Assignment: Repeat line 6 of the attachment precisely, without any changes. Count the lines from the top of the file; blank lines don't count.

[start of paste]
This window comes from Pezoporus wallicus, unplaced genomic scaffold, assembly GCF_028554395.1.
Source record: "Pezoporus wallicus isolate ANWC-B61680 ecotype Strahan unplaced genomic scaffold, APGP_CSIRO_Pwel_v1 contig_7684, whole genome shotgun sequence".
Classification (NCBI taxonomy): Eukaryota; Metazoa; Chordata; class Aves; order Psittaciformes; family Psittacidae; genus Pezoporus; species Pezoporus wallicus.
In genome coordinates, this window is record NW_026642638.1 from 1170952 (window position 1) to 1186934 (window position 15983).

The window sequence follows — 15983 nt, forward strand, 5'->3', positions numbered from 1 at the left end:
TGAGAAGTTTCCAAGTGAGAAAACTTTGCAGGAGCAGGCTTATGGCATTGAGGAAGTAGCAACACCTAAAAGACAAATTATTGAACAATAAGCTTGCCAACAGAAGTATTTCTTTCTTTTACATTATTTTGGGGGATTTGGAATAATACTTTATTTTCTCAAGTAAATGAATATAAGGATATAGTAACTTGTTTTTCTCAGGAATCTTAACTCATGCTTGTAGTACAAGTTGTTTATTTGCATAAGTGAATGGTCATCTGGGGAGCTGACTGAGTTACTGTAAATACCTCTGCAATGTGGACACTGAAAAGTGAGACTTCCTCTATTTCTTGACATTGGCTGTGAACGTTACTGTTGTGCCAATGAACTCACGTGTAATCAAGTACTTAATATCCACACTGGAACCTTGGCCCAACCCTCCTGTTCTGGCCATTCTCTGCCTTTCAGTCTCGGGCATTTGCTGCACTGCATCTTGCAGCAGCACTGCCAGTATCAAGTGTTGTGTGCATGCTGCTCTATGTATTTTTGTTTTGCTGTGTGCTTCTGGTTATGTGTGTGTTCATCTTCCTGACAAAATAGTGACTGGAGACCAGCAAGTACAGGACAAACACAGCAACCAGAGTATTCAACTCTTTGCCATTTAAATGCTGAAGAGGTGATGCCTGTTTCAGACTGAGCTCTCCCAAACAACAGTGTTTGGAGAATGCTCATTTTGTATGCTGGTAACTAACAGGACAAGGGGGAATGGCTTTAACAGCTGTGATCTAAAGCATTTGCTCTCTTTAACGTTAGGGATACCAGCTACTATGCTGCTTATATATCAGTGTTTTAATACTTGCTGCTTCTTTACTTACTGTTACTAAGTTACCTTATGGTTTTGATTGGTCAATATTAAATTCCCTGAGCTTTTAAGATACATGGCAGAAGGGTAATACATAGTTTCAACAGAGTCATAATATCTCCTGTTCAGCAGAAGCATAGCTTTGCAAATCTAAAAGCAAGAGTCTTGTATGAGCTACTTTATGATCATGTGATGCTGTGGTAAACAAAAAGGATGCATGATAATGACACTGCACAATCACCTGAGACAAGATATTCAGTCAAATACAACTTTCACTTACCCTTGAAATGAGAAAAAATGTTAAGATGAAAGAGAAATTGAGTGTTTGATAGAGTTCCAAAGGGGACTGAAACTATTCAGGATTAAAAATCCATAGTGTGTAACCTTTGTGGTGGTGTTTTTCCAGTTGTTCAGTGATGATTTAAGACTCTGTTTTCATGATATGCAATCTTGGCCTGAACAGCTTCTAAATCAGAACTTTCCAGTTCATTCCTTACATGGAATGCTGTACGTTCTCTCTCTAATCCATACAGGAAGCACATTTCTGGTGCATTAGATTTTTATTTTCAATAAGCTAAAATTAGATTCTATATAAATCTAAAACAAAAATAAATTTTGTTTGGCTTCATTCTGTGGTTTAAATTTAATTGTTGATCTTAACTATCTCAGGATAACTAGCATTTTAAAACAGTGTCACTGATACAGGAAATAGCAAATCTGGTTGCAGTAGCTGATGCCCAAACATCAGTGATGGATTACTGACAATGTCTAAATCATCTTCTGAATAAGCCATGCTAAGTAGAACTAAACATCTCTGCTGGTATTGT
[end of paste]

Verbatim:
TGAGAAGTTTCCAAGTGAGAAAACTTTGCAGGAGCAGGCTTATGGCATTGAGGAAGTAGCAACACCTAAAAGACAAATTATTGAACAATAAGCTTGCCAACAGAAGTATTTCTTTCTTTTACATTATTTTGGGGGATTTGGAATAATACTTTATTTTCTCAAGTAAATGAATATAAGGATATAGTAACTTGTTTTTCTCAGGAATCTTAACTCATGCTTGTAGTACAAGTTGTTTATTTGCATAAGTGAATGGTCATCTGGGGAGCTGACTGAGTTACTGTAAATACCTCTGCAATGTGGACACTGAAAAGTGAGACTTCCTCTATTTCTTGACATTGGCTGTGAACGTTACTGTTGTGCCAATGAACTCACGTGTAATCAAGTACTTAATATCCACACTGGAACCTTGGCCCAACCCTCCTGTTCTGGCCATTCTCTGCCTTTCAGTCTCGGGCATTTGCTGCACTGCATCTTGCAGCAGCACTGCCAGTATCAAGTGTTGTGTGCATGCTGCTCTATGTATTTTTGTTTTGCTGTGTGCTTCTGGTTATGTGTGTGTTCATCTTCCTGACAAAATAGTGACTGGAGACCAGCAAGTACAGGACAAACACAGCAACCAGAGTATTCAACTCTTTGCCATTTAAATGCTGAAGAGGTGATGCCTGTTTCAGACTGAGCTCTCCCAAACAACAGTGTTTGGAGAATGCTCATTTTGTATGCTGGTAACTAACAGGACAAGGGGGAATGGCTTTAACAGCTGTGATCTAAAGCATTTGCTCTCTTTAACGTTAGGGATACCAGCTACTATGCTGCTTATATATCAGTGTTTTAATACTTGCTGCTTCTTTACTTACTGTTACTAAGTTACCTTATGGTTTTGATTGGTCAATATTAAATTCCCTGAGCTTTTAAGATACATGGCAGAAGGGTAATACATAGTTTCAACAGAGTCATAATATCTCCTGTTCAGCAGAAGCATAGCTTTGCAAATCTAAAAGCAAGAGTCTTGTATGAGCTACTTTATGATCATGTGATGCTGTGGTAAACAAAAAGGATGCATGATAATGACACTGCACAATCACCTGAGACAAGATATTCAGTCAAATACAACTTTCACTTACCCTTGAAATGAGAAAAAATGTTAAGATGAAAGAGAAATTGAGTGTTTGATAGAGTTCCAAAGGGGACTGAAACTATTCAGGATTAAAAATCCATAGTGTGTAACCTTTGTGGTGGTGTTTTTCCAGTTGTTCAGTGATGATTTAAGACTCTGTTTTCATGATATGCAATCTTGGCCTGAACAGCTTCTAAATCAGAACTTTCCAGTTCATTCCTTACATGGAATGCTGTACGTTCTCTCTCTAATCCATACAGGAAGCACATTTCTGGTGCATTAGATTTTTATTTTCAATAAGCTAAAATTAGATTCTATATAAATCTAAAACAAAAATAAATTTTGTTTGGCTTCATTCTGTGGTTTAAATTTAATTGTTGATCTTAACTATCTCAGGATAACTAGCATTTTAAAACAGTGTCACTGATACAGGAAATAGCAAATCTGGTTGCAGTAGCTGATGCCCAAACATCAGTGATGGATTACTGACAATGTCTAAATCATCTTCTGAATAAGCCATGCTAAGTAGAACTAAACATCTCTGCTGGTATTGT